Skip to Main Content
U.S. Forest Service
Caring for the land and serving people

United States Department of Agriculture

Home > Search > Publication Information

  1. Share via EmailShare on FacebookShare on LinkedInShare on Twitter
    Dislike this pubLike this pub
    Author(s): Cassandra L. Swett; Thomas R. Gordon
    Date: 2012
    Source: In: Sniezko, Richard A.; Yanchuk, Alvin D.; Kliejunas, John T.; Palmieri, Katharine M.; Alexander, Janice M.; Frankel, Susan J., tech. coords. Proceedings of the fourth international workshop on the genetics of host-parasite interactions in forestry: Disease and insect resistance in forest trees. Gen. Tech. Rep. PSW-GTR-240. Albany, CA: Pacific Southwest Research Station, Forest Service, U.S. Department of Agriculture. pp.159-161
    Publication Series: General Technical Report (GTR)
    Station: Pacific Southwest Research Station
    PDF: View PDF  (586.55 KB)

    Description

    Pitch canker, caused by Fusarium circinatum, is a serious disease affecting Pinus radiata D. Don (Monterey pine) in nurseries, landscapes, and native forests. A typical symptom of pitch canker is canopy dieback resulting from girdling lesions on terminal branches (Gordon et al. 2001). More extensive dieback can result from coalescing lesions on large branches or on the main stem of the tree. The severity of disease depends, in part, on susceptibility of the individual tree. Some will suffer no more than a few infected branch tips, whereas others sustain extensive damage and may ultimately die from the disease, often in conjunction with other forms of stress. However, some trees that become severely diseased eventually recover, with the absence of new infections attributed to systemic induced resistance (Gordon et al. 2011). To date, induced resistance in Monterey pine has been examined only in mature trees, but the disease can also affect seedlings, with potentially significant impacts on regeneration. Although the pitch canker pathogen can be a cause of mortality in seedlings, those that are not killed may remain infected without showing symptoms (Gordon et al. 2001, Storer et al. 2001). The present study was undertaken to determine if seedlings with symptomless infections manifest systemic-induced resistance to pitch canker.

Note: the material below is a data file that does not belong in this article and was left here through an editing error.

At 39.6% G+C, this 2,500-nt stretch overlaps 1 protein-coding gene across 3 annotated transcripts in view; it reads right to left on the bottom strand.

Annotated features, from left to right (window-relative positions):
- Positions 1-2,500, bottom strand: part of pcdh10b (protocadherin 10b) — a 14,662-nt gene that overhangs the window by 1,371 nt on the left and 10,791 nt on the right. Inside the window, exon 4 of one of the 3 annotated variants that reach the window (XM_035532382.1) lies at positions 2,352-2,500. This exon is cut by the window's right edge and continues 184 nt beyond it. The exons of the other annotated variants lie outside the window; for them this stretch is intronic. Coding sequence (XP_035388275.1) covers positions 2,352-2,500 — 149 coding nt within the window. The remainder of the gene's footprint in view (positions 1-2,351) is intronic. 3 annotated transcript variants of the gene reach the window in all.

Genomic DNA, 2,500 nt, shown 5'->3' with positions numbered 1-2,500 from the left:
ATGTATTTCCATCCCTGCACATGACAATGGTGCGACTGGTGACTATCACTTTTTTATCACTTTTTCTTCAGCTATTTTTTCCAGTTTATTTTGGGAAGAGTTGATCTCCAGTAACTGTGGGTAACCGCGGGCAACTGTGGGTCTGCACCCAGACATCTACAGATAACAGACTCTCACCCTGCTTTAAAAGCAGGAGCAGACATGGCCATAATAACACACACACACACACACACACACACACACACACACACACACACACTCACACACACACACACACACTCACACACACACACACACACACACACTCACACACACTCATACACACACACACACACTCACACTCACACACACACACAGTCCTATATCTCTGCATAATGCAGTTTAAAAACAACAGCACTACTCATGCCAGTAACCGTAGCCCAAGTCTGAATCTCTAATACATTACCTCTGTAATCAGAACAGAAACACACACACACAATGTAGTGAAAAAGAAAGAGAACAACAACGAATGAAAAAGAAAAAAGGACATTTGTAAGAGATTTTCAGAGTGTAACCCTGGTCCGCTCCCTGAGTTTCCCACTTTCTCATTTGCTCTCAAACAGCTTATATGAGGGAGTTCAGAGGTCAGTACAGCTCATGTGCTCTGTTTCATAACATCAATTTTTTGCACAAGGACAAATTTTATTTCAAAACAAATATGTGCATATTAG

Publication Notes

    • You may send email to psw_communications@fs.fed.us to request a hard copy of this publication.
    • (Please specify exactly which publication you are requesting and your mailing address.)
    • We recommend that you also print this page and attach it to the printout of the article, to retain the full citation information.
    • This article was written and prepared by U.S. Government employees on official time, and is therefore in the public domain.

    Citation

    Swett, Cassandra L.; Gordon, Thomas R. 2012. Latent infection by Fusarium circinatum influences susceptibility of monterey pine seedlings to pitch canker. In: Sniezko, Richard A.; Yanchuk, Alvin D.; Kliejunas, John T.; Palmieri, Katharine M.; Alexander, Janice M.; Frankel, Susan J., tech. coords. Proceedings of the fourth international workshop on the genetics of host-parasite interactions in forestry: Disease and insect resistance in forest trees. Gen. Tech. Rep. PSW-GTR-240. Albany, CA: Pacific Southwest Research Station, Forest Service, U.S. Department of Agriculture. pp.159-161.

    Related Search


    XML: View XML
Show More
Show Fewer
Jump to Top of Page
https://www.fs.usda.gov/treesearch/pubs/44672